Why fix-geared?

 

By: Griffus

Recently there has been a lot of hype on “hipsters” and their appropriations.  I am especially intrigued by the incorporation of “fix-geared” bikes.  Fix-gear bikes are bikes with 1 gear and often no brakes.  I can see the appeal considering they have less gears and parts to maintain.  Is this why the hipsters have found fix-geared the way to go…because it is cheaper?  Or is it making a statement of some type?

Myself, I have never heard of “hipsters” or “fix-geared” bikes until the last few years when I returned to Portland.  When I arrived back in Portland after a few years, I was shocked to see how popular skinny jeans were and how many people were riding bikes everywhere.  I thought originally this was a Portland phenomenon until I started seeing it anytime I left the city.  

My introduction to “fix-geared” bikes came from my past manager at a place of previous employment.  He had given me a “fix-geared” bike as a gift to help me get to and from work.  It was something to get used to and not as easy to ride as mountain bikes, like I was used to.  However they are quick and if you know what you are doing, a very efficient way of transportation.  I still had no idea that they were attached to the hipster culture, even though my boss was a 40 year-old hipster himself. 

So why or how have these bikes been adopted by the hipsters? Just because they are cheap, require more skill, and are not or were not the so popular mountain bike and multi geared road bikes? I don’t think so.  From what I have read and witnessed from the hipster movement, I think it has more to do with counter culture.  I know that bike messengers typically use fix-gear bikes to make their deliveries. Messengers have been part of metropolitan subculture for some time now.  They represent freedom as they work outside all day and fly around in the face of all the “suits” that work the 9-5.  This freedom and being part of a counter culture may be why these bikes have moved to being so popular in the hipster community.  They also represent a counter culture.  Most fix-gear bikes are brakeless, and lack of brakes can be interpreted as “not giving a damn or bad-ass”.  My only conclusion after riding my own fix-gear around is that it is harder and not what everyone else is riding, so it represents counter culture and that is the appeal.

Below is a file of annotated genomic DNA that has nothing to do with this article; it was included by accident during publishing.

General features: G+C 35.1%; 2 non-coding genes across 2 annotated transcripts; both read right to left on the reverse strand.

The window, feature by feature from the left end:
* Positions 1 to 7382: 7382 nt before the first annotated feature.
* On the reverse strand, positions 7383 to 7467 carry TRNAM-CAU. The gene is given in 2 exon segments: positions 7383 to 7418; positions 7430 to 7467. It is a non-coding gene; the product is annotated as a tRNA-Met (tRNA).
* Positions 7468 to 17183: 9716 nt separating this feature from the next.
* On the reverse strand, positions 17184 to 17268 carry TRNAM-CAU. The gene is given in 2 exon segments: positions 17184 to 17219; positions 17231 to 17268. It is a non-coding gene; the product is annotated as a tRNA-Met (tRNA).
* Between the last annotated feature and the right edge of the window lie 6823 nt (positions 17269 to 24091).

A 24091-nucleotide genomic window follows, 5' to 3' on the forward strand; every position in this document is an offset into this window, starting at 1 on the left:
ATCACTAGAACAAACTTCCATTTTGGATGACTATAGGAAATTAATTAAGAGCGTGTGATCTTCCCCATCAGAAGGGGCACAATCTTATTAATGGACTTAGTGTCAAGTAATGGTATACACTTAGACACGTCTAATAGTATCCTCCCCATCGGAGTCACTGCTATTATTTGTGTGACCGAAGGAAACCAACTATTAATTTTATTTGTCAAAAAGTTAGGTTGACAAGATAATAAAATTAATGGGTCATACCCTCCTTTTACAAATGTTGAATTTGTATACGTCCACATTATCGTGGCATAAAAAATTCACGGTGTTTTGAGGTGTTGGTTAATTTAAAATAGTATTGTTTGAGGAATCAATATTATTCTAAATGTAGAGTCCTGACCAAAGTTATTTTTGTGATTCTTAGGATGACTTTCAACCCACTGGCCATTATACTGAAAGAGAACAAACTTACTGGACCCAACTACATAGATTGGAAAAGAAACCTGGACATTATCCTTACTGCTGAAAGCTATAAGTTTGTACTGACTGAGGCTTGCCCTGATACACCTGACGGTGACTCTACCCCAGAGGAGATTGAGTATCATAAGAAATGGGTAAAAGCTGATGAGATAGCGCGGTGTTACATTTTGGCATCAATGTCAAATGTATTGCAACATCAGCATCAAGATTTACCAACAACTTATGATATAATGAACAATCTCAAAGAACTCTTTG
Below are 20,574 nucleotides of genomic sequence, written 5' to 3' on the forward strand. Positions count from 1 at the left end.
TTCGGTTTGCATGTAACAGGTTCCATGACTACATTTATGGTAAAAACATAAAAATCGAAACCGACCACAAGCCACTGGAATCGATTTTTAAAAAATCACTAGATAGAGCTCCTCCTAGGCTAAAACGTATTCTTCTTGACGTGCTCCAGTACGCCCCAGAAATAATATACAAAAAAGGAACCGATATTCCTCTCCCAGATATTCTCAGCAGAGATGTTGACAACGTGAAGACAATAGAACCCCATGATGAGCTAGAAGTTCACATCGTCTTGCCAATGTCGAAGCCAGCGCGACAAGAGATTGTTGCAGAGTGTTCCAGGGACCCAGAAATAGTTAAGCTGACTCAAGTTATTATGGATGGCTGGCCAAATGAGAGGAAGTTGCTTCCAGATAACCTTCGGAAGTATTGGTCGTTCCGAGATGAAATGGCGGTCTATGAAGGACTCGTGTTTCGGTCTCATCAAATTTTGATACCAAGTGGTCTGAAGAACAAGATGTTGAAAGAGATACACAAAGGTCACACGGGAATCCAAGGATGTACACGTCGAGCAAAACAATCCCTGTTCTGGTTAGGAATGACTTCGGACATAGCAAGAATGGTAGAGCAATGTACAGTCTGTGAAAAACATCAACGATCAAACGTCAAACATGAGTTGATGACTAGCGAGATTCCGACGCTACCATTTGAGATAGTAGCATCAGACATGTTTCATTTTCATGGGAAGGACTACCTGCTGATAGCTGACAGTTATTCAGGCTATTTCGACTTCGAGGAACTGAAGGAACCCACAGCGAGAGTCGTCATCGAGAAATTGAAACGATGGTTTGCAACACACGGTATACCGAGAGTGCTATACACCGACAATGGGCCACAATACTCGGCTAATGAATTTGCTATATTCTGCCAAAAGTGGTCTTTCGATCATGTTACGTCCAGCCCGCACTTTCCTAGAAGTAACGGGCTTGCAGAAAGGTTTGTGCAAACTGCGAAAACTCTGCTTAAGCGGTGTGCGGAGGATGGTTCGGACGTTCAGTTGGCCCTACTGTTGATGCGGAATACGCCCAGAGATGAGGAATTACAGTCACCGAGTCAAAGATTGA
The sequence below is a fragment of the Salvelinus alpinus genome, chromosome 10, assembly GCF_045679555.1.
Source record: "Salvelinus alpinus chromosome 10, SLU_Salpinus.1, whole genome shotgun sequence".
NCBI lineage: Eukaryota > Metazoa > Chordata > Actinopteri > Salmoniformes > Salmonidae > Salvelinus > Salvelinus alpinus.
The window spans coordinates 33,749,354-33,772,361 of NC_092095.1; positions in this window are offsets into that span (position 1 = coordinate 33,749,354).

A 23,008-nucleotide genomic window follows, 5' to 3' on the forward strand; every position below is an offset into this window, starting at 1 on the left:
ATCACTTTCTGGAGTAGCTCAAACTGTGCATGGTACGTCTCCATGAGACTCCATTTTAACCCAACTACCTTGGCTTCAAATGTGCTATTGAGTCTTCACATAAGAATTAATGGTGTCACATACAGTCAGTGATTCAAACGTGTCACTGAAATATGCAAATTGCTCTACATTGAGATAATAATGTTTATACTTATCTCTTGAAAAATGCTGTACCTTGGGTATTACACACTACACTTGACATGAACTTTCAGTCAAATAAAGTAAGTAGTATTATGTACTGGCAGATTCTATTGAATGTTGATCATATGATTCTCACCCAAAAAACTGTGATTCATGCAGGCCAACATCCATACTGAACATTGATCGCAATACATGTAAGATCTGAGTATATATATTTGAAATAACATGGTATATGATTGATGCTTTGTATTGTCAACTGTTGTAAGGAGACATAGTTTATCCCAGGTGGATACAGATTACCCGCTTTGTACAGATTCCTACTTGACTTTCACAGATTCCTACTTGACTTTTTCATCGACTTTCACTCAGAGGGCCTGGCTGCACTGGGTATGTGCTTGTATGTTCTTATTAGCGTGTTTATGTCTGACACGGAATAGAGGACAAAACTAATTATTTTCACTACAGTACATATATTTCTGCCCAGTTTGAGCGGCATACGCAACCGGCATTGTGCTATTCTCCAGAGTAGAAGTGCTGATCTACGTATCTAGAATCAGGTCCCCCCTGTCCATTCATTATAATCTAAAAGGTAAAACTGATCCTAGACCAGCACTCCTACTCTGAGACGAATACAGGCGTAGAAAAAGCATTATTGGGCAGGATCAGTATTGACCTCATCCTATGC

I may be wrong as to why hipsters prefer fixed gear bikes.  I have heard people say that like manual transmission cars make you feel more at one with the road and vehicle, so will fix geared bikes. Maybe I have to be a hipster to know.  I will admit, because I own a fix-gear bike, I had to check to see if I am really a hipster or not.  I don’t have glasses with no lenses, tight jean, canvas shoes, flannel, etc…  I had to check because I hear that most hipsters do not identify themselves as such due to recent negative connotation with the term.  If hipsters are part of counter culture  (most would agree they are) they would probably deny that is why they have the fix geared bike.

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